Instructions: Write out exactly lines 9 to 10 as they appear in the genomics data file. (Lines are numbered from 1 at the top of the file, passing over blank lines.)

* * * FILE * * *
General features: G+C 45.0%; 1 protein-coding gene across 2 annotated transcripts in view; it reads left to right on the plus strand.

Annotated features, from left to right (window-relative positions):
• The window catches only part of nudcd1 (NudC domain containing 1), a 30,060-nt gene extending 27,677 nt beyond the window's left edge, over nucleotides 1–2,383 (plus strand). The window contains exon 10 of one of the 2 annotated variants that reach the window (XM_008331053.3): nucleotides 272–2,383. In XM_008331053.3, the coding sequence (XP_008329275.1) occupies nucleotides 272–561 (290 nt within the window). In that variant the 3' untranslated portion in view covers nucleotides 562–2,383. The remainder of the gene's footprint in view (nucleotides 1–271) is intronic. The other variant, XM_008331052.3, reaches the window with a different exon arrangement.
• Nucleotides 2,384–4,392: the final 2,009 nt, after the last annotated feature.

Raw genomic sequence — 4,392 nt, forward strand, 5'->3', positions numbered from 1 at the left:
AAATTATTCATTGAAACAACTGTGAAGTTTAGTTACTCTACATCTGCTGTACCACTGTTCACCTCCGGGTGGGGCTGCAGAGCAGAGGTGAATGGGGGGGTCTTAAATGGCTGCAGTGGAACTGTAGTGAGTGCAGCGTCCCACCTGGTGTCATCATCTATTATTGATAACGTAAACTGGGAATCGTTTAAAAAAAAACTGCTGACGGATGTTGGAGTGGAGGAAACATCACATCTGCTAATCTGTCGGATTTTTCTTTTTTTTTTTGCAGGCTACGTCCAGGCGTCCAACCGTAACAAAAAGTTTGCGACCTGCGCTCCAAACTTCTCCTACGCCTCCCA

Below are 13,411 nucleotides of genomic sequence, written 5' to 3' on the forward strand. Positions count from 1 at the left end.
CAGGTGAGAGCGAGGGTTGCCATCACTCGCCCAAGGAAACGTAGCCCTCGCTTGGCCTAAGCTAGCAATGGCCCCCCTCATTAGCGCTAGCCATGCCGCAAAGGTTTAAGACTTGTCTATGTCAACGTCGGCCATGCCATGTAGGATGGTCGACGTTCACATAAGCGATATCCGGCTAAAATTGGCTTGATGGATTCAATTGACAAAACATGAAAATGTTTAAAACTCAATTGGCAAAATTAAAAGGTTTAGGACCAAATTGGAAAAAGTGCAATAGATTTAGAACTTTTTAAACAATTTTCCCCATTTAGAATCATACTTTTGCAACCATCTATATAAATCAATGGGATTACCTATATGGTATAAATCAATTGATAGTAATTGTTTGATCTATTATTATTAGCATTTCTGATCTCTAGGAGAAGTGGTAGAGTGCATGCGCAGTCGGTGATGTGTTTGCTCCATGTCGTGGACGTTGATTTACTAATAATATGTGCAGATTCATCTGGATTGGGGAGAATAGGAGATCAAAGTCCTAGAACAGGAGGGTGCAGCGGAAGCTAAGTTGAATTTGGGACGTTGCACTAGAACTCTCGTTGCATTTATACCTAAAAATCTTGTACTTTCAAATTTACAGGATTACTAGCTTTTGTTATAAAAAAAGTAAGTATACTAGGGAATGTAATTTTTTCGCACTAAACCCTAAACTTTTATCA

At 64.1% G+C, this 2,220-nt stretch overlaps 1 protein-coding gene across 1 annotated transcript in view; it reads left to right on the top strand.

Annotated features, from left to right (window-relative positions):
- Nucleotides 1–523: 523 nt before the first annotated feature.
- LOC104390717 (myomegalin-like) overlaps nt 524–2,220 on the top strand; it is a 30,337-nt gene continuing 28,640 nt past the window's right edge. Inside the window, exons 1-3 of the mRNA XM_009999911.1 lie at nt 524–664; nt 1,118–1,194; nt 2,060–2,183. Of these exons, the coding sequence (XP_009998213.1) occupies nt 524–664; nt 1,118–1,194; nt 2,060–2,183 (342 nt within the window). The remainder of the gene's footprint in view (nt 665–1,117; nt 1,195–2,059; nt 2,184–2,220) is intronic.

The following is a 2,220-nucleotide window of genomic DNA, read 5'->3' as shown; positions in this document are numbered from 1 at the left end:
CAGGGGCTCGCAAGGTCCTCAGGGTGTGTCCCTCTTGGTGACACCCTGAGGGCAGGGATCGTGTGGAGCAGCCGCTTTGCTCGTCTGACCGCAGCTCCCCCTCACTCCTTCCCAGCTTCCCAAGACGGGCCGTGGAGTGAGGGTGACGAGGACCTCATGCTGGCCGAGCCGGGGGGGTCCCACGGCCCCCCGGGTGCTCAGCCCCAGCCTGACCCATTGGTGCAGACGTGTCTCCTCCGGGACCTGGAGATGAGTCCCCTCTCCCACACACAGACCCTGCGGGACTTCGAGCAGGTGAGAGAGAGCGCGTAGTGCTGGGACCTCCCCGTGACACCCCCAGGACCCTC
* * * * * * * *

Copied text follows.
At 64.1% G+C, this 2,220-nt stretch overlaps 1 protein-coding gene across 1 annotated transcript in view; it reads left to right on the top strand.

Annotated features, from left to right (window-relative positions):